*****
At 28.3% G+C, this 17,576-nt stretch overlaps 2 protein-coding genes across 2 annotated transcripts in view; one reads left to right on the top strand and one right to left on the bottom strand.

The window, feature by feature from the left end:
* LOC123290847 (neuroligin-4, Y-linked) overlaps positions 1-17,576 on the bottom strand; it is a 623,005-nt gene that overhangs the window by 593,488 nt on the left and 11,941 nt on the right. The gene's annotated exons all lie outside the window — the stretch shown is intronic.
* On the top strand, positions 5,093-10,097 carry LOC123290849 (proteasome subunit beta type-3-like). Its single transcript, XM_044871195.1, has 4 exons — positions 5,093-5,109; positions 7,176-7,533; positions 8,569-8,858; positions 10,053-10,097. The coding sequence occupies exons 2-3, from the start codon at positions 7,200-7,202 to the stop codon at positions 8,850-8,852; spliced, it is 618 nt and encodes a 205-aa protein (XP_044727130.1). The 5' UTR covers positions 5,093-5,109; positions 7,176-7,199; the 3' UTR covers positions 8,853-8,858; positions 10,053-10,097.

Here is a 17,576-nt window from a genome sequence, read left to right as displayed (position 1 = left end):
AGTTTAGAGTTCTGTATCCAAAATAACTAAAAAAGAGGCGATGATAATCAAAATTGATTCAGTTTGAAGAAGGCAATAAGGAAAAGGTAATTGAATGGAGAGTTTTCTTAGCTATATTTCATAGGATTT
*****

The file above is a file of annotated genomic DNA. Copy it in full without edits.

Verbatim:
At 28.3% G+C, this 17,576-nt stretch overlaps 2 protein-coding genes across 2 annotated transcripts in view; one reads left to right on the top strand and one right to left on the bottom strand.

The window, feature by feature from the left end:
* LOC123290847 (neuroligin-4, Y-linked) overlaps positions 1-17,576 on the bottom strand; it is a 623,005-nt gene that overhangs the window by 593,488 nt on the left and 11,941 nt on the right. The gene's annotated exons all lie outside the window — the stretch shown is intronic.
* On the top strand, positions 5,093-10,097 carry LOC123290849 (proteasome subunit beta type-3-like). Its single transcript, XM_044871195.1, has 4 exons — positions 5,093-5,109; positions 7,176-7,533; positions 8,569-8,858; positions 10,053-10,097. The coding sequence occupies exons 2-3, from the start codon at positions 7,200-7,202 to the stop codon at positions 8,850-8,852; spliced, it is 618 nt and encodes a 205-aa protein (XP_044727130.1). The 5' UTR covers positions 5,093-5,109; positions 7,176-7,199; the 3' UTR covers positions 8,853-8,858; positions 10,053-10,097.

Here is a 17,576-nt window from a genome sequence, read left to right as displayed (position 1 = left end):
AGTTTAGAGTTCTGTATCCAAAATAACTAAAAAAGAGGCGATGATAATCAAAATTGATTCAGTTTGAAGAAGGCAATAAGGAAAAGGTAATTGAATGGAGAGTTTTCTTAGCTATATTTCATAGGATTT